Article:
Just traded a kitty on Discord using !trade command on 0x protocol (mind blown!)
Read time: 15 minutes
tl;dr: Unfortunately no, the topic is very complex and manifold and I tried to touch as many points as possible and as in-depth as possible while keeping it as short as possible.
After intensively looking at, keeping up with, participating in and promoting several ways to achieve ASIC resistance for over a year I finally came to a conclusion for myself, which I am going to walk you through in this article.
I was once one of the earliest and biggest supporters of ProgPow (end of April/start May 18) and have from the very beginning endlessly rallied for it because I firmly believed it will bring final and definitive ASIC resistance to Ethereum (or a max 20% stated speedup for a specialized implementation), even though my first instinct when I saw it was that it’s going to disfavour me as an AMD Polaris card owner in comparison to other architectures in relation to Ethash. But I was happy with it because I just wanted ASICs to be gone. I have also closely followed other solutions like RandomJS, RandomX, Rainforest and MTP.
All seemed intriguing at first but eventually it dawned upon me: no matter how hard you try, there will always be a specialized device that is going to beat the big decentralized GPU mining community, because if there’s a possibility to get an edge over others, there will always be someone that has the means, the will and that’s going to try and get it and eventually achieve it.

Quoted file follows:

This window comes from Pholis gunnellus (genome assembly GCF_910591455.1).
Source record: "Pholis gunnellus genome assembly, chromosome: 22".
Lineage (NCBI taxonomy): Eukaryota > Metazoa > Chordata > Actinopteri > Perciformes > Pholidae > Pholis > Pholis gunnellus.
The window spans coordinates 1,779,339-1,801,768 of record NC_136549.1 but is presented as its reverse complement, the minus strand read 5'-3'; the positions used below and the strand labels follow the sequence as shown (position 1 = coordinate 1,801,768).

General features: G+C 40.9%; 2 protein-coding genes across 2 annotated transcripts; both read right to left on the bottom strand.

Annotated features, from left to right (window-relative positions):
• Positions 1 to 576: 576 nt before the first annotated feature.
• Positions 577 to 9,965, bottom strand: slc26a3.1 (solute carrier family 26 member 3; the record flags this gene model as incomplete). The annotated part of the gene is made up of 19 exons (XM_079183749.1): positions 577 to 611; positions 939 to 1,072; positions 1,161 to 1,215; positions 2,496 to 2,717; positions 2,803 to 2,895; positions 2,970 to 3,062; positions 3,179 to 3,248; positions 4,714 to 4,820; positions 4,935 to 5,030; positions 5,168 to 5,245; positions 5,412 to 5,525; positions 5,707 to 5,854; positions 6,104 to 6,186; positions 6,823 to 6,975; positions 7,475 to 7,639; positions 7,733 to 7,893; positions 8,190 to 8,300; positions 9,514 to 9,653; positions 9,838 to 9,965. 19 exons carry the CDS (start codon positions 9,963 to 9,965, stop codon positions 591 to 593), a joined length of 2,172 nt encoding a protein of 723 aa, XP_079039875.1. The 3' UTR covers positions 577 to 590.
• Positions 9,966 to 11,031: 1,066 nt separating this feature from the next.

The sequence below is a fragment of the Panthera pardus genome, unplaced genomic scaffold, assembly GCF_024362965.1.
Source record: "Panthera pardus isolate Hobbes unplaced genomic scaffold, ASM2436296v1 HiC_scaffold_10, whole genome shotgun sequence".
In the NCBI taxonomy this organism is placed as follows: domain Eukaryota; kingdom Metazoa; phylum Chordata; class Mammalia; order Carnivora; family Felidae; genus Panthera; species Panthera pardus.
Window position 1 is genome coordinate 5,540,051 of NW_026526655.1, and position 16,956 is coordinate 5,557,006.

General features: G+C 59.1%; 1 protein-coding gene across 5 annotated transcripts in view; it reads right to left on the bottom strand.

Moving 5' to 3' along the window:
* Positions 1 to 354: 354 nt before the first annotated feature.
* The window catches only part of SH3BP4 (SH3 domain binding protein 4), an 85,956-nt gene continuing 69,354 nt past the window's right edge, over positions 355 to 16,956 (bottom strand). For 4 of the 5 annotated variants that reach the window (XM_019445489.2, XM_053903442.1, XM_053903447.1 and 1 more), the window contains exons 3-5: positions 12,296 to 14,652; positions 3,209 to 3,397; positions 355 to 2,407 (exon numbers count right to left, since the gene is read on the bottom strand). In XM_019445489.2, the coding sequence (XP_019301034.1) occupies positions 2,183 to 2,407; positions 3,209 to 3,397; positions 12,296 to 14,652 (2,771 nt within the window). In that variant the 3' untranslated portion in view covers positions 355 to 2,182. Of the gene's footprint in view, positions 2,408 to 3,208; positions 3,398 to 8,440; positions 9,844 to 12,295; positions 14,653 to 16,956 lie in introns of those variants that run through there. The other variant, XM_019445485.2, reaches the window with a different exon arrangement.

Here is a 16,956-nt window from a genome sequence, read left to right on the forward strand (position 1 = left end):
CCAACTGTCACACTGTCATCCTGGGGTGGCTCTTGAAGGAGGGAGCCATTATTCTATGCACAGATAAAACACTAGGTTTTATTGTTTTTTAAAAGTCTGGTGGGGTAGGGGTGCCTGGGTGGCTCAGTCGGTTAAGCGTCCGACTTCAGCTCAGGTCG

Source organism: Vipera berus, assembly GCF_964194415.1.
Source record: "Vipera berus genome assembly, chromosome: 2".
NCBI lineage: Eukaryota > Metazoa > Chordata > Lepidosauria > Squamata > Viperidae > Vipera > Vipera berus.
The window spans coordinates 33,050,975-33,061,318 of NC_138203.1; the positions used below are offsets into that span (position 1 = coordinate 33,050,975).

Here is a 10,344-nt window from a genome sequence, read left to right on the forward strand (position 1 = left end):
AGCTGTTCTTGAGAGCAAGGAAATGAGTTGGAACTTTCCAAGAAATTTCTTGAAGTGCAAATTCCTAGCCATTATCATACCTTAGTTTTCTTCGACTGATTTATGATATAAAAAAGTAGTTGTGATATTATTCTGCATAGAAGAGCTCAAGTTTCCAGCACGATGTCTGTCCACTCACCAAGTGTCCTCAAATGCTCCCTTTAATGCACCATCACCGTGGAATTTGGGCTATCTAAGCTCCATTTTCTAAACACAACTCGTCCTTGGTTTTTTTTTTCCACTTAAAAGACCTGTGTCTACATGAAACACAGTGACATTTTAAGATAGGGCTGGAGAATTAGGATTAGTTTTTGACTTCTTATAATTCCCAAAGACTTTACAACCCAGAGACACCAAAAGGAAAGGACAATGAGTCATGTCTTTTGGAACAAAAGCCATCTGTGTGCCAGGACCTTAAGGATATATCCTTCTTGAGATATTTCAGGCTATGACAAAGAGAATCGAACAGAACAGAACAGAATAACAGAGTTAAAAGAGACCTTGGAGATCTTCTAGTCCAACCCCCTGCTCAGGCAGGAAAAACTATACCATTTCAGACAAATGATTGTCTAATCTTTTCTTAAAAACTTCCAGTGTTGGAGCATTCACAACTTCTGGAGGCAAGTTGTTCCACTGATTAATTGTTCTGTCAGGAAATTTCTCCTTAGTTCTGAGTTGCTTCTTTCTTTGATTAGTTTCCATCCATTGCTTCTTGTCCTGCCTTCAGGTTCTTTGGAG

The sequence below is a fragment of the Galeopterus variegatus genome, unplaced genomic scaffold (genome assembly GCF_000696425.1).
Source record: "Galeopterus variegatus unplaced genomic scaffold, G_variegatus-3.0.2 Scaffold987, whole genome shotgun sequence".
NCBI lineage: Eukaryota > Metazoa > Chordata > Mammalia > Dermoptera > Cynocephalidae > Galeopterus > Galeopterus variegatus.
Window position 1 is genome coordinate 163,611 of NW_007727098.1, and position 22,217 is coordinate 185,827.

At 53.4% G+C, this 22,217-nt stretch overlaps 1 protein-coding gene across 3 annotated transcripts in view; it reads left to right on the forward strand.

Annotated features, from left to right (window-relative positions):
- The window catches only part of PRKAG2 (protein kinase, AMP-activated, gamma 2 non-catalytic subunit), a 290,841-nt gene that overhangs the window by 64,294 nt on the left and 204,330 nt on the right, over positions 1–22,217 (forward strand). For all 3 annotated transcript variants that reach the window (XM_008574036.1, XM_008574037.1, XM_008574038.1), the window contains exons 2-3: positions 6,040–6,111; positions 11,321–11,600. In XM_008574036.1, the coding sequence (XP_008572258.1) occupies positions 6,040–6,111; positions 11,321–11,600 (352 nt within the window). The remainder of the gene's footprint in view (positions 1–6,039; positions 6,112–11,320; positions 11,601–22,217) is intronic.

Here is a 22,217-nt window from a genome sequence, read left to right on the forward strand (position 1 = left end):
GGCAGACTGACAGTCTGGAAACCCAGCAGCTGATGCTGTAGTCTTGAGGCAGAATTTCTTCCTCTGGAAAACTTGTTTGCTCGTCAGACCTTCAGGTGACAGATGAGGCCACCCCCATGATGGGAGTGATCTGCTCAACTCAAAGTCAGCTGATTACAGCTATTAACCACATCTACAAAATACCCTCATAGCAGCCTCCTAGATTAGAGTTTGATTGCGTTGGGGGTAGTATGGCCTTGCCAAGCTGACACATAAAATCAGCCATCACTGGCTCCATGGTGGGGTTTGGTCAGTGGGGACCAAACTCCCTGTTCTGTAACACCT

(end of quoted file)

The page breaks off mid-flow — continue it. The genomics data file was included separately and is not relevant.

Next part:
Notice how the goalpost has recently been moved in the ProgPow talks. As of late in various chats and groups I see claims from a multitude of people that speedups of more than 40-50% are possible with ASICs (Linzhi being one of them, claiming even much more, unproven) and the discussion is revolving a lot about designing them and I’m sure somebody will figure out a way eventually and secretly use it to their advantage. How is that better again vs. an ASIC that has a 100-200% speedup in Ethash? It’s in the same ballpark. If there’s a significant efficiency gain, the more efficient machine will always replace the less efficient one, Economics 101.
**Don’t get me wrong here, as a GPU miner I’m still 100% in the firm believe that the current ASIC market weakens the security, integrity and decentralization of PoW based cryptocurrencies.**
*But there has to be a different approach to it:*
**STOP TREATING A PROOF OF WORK ALGORITHM AS A HOLY GRAIL – SOMETHING IMMUTABLE**
You don’t download the latest Linux Kernel and expect to never have to upgrade it again in your whole lifetime, right? There are going to be bugs and weaknesses detected, and they get patched with the flow of time. If you’ve got ASIC resistance in mind – and see ASICs as a weakness in a network’s security, integrity and decentralization – then treat it as such.